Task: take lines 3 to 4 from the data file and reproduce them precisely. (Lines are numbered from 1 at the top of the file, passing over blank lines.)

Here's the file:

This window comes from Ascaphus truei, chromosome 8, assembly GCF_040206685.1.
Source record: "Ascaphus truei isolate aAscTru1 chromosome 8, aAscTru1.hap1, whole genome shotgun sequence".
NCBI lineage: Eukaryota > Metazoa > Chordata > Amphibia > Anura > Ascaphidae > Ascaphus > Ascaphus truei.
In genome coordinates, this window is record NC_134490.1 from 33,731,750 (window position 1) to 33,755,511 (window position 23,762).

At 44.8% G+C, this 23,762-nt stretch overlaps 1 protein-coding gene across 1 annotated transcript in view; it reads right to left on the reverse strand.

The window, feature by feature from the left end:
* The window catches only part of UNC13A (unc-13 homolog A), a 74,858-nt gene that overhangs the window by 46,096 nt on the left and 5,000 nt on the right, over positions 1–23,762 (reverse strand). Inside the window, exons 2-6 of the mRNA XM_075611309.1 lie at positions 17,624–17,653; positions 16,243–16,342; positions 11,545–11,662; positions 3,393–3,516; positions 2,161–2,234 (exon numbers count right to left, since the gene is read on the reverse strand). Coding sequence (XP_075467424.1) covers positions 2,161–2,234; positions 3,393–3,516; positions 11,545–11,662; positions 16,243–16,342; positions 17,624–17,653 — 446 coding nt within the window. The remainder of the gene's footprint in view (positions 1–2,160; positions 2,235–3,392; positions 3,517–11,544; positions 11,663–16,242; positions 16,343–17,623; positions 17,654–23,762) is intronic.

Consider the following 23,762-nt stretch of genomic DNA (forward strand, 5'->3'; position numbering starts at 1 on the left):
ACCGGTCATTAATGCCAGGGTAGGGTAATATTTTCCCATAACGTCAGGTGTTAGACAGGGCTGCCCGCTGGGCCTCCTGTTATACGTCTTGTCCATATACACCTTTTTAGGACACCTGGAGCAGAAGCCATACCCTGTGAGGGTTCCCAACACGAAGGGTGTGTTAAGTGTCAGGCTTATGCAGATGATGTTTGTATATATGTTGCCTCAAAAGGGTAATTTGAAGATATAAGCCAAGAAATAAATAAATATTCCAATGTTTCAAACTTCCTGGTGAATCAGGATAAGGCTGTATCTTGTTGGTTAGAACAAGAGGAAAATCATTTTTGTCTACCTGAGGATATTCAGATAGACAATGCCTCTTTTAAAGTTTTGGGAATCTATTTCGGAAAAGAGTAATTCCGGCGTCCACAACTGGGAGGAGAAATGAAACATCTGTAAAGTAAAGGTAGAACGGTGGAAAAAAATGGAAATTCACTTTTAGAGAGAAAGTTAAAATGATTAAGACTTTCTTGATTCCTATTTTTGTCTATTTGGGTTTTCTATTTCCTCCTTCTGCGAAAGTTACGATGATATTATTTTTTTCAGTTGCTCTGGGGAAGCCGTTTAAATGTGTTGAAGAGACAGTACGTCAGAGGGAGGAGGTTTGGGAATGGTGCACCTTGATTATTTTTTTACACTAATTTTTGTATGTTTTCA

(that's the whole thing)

NCBI lineage: Eukaryota > Metazoa > Chordata > Amphibia > Anura > Ascaphidae > Ascaphus > Ascaphus truei.
In genome coordinates, this window is record NC_134490.1 from 33,731,750 (window position 1) to 33,755,511 (window position 23,762).